The weather has sometimes rivaled Maine. Snow is expected on Saturday with a low of 19. We’re not happy, but that’s the way life goes. We’re hoping the tanks on the camper don’t freeze. I’m wishing I brought my heated buckets, but without electricity they wouldn’t work anyhow. That’s pretty much it for now.
Everything other than goat sales is on hold. We have an initial move date for myself, our middle son, two dogs, the goats and sheep to move down to the land. I will be concentrating on getting the disastrous, overloaded house organized, decluttered and packed.
Someone jump-started the hens, and they went from 1 or 2 eggs every other day to 4-7 every day. It looks like a good time to restart egg sales. Even if I get down to our land, the adult children staying behind will continue selling eggs. We may have to put a mini-fridge outside and go to the honor system. It’s a common thing around my area, and most people are really good about it.
One doe is still up in the air. Figuratively for you literal people. Two does are confirmed bred: Cedar*Run Drops of Jupiter ( FF- due last week of April), and Cedars of Lebanon Fortuitous (Tuiti – due first week of April). Poor Tuiti is quite wide. I’m praying shes got a couple of does in there, and they aren’t planning on a pretzel delivery. Loki is still keeping us guessing. I’m betting I decide she isn’t, and I’ll walk outside and find kids running around that I know weren’t there the night before. She’s stubborn like that.
As of right now, we are not raising turkeys or meat chickens this year, nor are we putting in a garden If I can’t get the goats down south before temps get into the 80s on my travel route, I will have to wait until Fall. Seriously, would you want to be stuck in a trailer on highways for 3 days and 2 nights in the summer with no air conditioning? That saga is being posted on my main blog.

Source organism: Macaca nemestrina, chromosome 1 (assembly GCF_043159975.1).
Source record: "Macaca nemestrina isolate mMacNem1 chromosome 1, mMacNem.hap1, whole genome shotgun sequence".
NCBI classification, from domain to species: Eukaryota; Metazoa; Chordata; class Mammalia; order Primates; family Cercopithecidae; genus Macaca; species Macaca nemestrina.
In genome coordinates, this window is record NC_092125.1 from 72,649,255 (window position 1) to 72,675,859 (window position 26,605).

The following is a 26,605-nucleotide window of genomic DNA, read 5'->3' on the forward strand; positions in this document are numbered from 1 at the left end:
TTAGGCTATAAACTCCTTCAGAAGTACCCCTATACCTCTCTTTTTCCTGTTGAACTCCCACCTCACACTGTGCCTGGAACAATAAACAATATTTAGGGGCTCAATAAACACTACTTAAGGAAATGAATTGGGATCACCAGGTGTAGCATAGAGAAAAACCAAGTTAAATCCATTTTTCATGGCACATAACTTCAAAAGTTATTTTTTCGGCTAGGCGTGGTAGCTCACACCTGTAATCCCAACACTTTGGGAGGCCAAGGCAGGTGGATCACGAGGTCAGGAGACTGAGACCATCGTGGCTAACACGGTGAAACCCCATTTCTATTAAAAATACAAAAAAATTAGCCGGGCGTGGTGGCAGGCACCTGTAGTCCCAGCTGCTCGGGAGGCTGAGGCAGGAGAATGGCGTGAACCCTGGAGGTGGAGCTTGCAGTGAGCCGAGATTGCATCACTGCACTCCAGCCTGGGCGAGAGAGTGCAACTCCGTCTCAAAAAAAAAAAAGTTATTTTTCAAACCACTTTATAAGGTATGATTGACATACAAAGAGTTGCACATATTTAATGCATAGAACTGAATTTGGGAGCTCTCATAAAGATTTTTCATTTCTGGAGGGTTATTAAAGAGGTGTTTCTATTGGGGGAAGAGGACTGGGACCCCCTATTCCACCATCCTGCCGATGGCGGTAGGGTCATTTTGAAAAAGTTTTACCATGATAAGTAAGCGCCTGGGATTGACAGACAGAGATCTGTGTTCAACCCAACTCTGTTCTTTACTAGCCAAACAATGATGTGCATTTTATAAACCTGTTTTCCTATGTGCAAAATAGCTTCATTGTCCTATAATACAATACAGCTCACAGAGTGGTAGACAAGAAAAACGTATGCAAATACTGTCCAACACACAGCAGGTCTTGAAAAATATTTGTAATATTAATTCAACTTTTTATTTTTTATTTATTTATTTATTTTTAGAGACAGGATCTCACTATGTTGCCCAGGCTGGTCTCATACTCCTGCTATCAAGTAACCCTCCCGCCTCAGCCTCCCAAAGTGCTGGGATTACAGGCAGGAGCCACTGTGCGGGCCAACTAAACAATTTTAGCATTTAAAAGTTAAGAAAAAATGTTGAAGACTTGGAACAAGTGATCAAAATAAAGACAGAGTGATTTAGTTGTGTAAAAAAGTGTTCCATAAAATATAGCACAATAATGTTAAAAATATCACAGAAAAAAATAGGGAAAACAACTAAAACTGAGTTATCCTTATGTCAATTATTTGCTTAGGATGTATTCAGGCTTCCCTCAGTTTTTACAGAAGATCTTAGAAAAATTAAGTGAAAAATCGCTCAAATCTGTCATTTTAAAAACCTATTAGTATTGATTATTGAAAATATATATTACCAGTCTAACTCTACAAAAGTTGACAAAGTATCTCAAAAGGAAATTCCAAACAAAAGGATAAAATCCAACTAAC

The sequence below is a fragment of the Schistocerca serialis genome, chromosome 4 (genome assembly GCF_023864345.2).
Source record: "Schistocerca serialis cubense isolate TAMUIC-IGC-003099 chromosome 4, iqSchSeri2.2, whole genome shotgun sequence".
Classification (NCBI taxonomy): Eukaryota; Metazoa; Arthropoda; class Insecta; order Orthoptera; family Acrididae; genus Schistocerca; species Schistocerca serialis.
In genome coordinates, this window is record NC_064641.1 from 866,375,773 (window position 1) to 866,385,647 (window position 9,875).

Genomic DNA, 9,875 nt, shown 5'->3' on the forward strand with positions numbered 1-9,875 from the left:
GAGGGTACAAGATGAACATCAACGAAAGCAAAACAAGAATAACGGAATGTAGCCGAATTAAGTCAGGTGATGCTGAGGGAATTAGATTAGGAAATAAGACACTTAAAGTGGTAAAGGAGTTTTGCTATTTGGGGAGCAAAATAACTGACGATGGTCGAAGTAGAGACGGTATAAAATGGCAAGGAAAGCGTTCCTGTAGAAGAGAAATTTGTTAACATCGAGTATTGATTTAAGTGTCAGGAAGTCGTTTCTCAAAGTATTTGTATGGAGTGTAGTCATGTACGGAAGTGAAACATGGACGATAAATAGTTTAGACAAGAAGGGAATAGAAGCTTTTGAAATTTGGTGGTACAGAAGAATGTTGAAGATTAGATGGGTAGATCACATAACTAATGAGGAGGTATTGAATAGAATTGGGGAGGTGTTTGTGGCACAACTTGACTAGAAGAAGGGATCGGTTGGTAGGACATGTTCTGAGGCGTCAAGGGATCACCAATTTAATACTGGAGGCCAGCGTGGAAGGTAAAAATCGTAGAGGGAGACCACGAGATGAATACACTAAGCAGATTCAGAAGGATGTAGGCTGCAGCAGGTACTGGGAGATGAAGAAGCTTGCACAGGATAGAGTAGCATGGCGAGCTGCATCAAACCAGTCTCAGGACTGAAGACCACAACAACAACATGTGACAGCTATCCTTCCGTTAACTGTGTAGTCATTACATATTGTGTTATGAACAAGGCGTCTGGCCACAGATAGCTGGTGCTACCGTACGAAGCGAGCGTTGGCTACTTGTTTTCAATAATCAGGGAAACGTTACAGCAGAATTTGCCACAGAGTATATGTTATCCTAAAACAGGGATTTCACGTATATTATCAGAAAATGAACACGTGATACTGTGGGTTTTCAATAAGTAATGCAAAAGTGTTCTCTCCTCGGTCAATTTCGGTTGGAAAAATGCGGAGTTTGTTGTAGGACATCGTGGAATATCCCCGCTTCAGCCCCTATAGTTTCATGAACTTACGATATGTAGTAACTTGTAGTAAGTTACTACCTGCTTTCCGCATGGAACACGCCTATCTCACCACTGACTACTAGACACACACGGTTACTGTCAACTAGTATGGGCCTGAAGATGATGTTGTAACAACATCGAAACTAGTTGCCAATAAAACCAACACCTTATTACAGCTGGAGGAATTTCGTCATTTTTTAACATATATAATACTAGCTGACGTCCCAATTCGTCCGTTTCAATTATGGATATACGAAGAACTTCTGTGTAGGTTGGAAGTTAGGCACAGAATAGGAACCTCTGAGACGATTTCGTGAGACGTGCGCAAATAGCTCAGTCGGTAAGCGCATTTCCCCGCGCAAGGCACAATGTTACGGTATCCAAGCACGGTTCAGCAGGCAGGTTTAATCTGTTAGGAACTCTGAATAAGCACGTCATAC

I didn’t know what I was doing, and made my original FB farm page under “local business”. I didn’t realize how restrictive it could be. I’ve redone it and will be merging it with the new Facebook page on the 12th or 13th. Making it through a personal profile gives me more freedom. Head on over and like the new page. The likes from the old page are supposed to carry over to the new page when I do the merge. They won’t show up until then, but we’ll see. Facebook can be a bit touchy. I’m currently switching content over from the old to the new. I’ve been warned I will lose all my posts on the old page.
Fall has arrived once again. Except for goats, all sales are over. We sold the last of our processed chickens and the hens are molting and have stopped laying. By the time they’re done the days will be short and cold, so they’re done for the year.
The garden is slowly stopping production. The herb garden is done, and the grapevines are shedding leaves. Everything is going to sleep for the coming winter.
We also lost our elderly mouser to Lymphoma on Friday. He was 19ish and would wait for hours for a mouse to come out of a hole. He loved to lay with people and gave the dogs as good as he got. His season is over. This is the second pet we’ve lost this past year.